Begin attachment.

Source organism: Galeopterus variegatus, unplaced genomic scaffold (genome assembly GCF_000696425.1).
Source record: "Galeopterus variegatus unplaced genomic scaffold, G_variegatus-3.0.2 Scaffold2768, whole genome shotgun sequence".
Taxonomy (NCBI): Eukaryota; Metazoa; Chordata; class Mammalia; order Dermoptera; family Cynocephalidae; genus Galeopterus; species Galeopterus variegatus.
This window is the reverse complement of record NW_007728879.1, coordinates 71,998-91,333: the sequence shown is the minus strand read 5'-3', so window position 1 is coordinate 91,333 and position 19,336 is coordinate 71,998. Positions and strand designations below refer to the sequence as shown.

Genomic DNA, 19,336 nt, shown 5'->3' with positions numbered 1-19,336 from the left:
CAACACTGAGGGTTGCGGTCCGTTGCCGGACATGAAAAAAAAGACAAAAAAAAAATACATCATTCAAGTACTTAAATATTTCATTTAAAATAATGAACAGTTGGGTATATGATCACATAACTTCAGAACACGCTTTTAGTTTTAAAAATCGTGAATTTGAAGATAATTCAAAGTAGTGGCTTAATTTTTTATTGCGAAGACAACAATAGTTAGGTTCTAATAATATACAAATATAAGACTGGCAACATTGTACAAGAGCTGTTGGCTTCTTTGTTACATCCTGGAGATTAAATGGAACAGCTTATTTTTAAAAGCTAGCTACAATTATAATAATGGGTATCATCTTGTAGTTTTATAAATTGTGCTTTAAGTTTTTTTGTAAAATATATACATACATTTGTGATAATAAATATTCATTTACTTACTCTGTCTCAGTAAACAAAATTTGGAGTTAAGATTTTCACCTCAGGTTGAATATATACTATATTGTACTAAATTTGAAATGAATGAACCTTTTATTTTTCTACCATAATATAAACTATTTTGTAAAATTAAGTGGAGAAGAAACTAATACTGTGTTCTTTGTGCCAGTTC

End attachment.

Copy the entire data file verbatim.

Source organism: Galeopterus variegatus, unplaced genomic scaffold (genome assembly GCF_000696425.1).
Source record: "Galeopterus variegatus unplaced genomic scaffold, G_variegatus-3.0.2 Scaffold2768, whole genome shotgun sequence".
Taxonomy (NCBI): Eukaryota; Metazoa; Chordata; class Mammalia; order Dermoptera; family Cynocephalidae; genus Galeopterus; species Galeopterus variegatus.
This window is the reverse complement of record NW_007728879.1, coordinates 71,998-91,333: the sequence shown is the minus strand read 5'-3', so window position 1 is coordinate 91,333 and position 19,336 is coordinate 71,998. Positions and strand designations below refer to the sequence as shown.

Genomic DNA, 19,336 nt, shown 5'->3' with positions numbered 1-19,336 from the left:
CAACACTGAGGGTTGCGGTCCGTTGCCGGACATGAAAAAAAAGACAAAAAAAAAATACATCATTCAAGTACTTAAATATTTCATTTAAAATAATGAACAGTTGGGTATATGATCACATAACTTCAGAACACGCTTTTAGTTTTAAAAATCGTGAATTTGAAGATAATTCAAAGTAGTGGCTTAATTTTTTATTGCGAAGACAACAATAGTTAGGTTCTAATAATATACAAATATAAGACTGGCAACATTGTACAAGAGCTGTTGGCTTCTTTGTTACATCCTGGAGATTAAATGGAACAGCTTATTTTTAAAAGCTAGCTACAATTATAATAATGGGTATCATCTTGTAGTTTTATAAATTGTGCTTTAAGTTTTTTTGTAAAATATATACATACATTTGTGATAATAAATATTCATTTACTTACTCTGTCTCAGTAAACAAAATTTGGAGTTAAGATTTTCACCTCAGGTTGAATATATACTATATTGTACTAAATTTGAAATGAATGAACCTTTTATTTTTCTACCATAATATAAACTATTTTGTAAAATTAAGTGGAGAAGAAACTAATACTGTGTTCTTTGTGCCAGTTC